The Maryland Rules of Court and related statutes grant criminal trial courts jurisdiction to consider a modification, reconsideration or reduction in sentence upon a timely motion for that consideration.
In order for a criminal court to exercise jurisdiction in such a case, the defendant (usually through legal counsel) must file a motion for reconsideration with the court within 90 days of the entry of the disposition. In some cases, it is appropriate to file such a motion under advisement sub curia and then to file a second “activation” motion later after a defendant has completed all probation, made full restitution, completed drug treatment, etc.
A court is not obliged to consider such a motion at all, and may summarily deny the motion from chambers without a hearing; the defendant has the right to file but not a right to a hearing (although such hearings are often granted.) A court may elect to continue consideration on such a motion until it is satisfied that the defendant is a suitable candidate, or may grant the modification requested (usually a change from a conviction to probation before judgment, or the termination of active probation or other conditions of the sentence.)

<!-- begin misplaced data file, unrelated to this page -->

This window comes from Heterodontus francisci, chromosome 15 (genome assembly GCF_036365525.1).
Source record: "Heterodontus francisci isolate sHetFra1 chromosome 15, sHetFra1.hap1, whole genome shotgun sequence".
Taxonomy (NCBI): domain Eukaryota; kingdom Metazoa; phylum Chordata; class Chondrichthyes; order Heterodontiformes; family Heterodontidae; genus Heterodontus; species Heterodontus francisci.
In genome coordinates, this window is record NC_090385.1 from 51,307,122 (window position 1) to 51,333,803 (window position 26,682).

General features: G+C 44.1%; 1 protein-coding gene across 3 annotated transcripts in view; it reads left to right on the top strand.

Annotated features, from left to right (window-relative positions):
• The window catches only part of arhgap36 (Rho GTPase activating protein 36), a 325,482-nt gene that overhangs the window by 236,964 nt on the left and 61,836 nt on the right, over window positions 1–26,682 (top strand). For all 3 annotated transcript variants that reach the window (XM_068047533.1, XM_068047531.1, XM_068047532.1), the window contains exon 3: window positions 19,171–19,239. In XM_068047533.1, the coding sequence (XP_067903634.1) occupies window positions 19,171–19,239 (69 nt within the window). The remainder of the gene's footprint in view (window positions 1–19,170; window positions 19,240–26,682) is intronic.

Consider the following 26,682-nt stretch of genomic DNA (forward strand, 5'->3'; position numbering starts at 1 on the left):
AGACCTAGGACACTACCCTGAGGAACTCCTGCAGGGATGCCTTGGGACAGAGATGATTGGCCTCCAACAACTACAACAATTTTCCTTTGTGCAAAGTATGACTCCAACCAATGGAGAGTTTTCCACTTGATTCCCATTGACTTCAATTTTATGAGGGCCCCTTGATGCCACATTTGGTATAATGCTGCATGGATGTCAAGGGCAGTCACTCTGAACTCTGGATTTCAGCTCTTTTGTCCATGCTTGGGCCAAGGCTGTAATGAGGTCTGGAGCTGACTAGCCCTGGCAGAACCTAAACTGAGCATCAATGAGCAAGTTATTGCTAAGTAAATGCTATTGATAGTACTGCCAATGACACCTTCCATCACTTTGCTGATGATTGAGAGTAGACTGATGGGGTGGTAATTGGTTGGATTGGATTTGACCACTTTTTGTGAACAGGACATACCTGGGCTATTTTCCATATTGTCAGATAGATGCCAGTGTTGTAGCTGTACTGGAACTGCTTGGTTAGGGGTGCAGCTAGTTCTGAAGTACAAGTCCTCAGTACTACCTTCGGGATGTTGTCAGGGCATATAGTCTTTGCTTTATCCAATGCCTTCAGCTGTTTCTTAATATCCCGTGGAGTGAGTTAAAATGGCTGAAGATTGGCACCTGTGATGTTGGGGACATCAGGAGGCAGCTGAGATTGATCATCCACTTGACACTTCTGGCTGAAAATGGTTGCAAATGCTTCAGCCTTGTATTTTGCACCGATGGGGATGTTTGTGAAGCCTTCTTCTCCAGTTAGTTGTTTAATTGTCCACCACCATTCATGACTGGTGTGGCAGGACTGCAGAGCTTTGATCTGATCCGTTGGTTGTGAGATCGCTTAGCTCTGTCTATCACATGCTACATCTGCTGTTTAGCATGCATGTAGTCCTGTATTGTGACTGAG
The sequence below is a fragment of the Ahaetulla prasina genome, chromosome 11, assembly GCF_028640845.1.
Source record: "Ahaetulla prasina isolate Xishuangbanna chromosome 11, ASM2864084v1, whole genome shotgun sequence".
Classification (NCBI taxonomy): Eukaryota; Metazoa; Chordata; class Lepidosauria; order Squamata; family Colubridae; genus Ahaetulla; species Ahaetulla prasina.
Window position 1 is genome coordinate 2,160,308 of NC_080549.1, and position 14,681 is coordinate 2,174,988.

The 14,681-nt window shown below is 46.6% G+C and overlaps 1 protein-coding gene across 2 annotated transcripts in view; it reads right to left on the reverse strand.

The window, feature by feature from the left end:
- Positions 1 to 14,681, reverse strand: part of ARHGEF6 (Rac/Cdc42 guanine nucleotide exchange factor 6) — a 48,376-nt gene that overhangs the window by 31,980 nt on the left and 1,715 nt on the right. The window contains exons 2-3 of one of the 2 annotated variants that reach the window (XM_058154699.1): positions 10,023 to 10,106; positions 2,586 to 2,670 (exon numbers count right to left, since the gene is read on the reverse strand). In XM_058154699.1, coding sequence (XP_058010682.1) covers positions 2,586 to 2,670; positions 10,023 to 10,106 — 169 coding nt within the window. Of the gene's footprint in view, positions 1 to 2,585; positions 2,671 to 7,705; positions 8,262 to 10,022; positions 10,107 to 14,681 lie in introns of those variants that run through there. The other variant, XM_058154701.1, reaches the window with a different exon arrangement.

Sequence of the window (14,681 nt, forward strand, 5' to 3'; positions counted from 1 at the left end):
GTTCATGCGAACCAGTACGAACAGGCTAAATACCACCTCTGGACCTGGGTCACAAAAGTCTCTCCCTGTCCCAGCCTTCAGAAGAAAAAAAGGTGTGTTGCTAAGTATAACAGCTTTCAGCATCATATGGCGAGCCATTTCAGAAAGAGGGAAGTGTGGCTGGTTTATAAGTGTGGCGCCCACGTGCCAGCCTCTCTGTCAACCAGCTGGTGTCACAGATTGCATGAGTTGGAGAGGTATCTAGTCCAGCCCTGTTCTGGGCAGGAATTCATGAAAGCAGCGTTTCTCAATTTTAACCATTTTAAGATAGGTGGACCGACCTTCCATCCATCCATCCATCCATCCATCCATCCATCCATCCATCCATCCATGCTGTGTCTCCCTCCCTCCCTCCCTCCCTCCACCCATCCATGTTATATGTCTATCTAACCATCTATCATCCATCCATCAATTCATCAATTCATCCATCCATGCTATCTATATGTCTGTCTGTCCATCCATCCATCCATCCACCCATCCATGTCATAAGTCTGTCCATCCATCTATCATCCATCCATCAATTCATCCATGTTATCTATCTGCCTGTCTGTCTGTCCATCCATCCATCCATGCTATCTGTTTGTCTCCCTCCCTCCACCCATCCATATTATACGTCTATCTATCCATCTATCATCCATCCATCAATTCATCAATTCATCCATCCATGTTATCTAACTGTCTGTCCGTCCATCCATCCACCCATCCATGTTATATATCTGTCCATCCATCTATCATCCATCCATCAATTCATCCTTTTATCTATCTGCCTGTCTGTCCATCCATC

Filing the motion within the 90-day window is critical, even if the goal is not to have a hearing on the merits until much later; after 90 days, the court largely lacks the capacity to entertain the motion (with limited exceptions.)
If you or a loved one has received a criminal sentence and would like assistance in filing or arguing a motion for reconsideration of that sentence, and you do not currently have an attorney, please call the Law Office of Bruce Godfrey at 410-561-6061 so that we may discuss your case and the Law Office’s fees.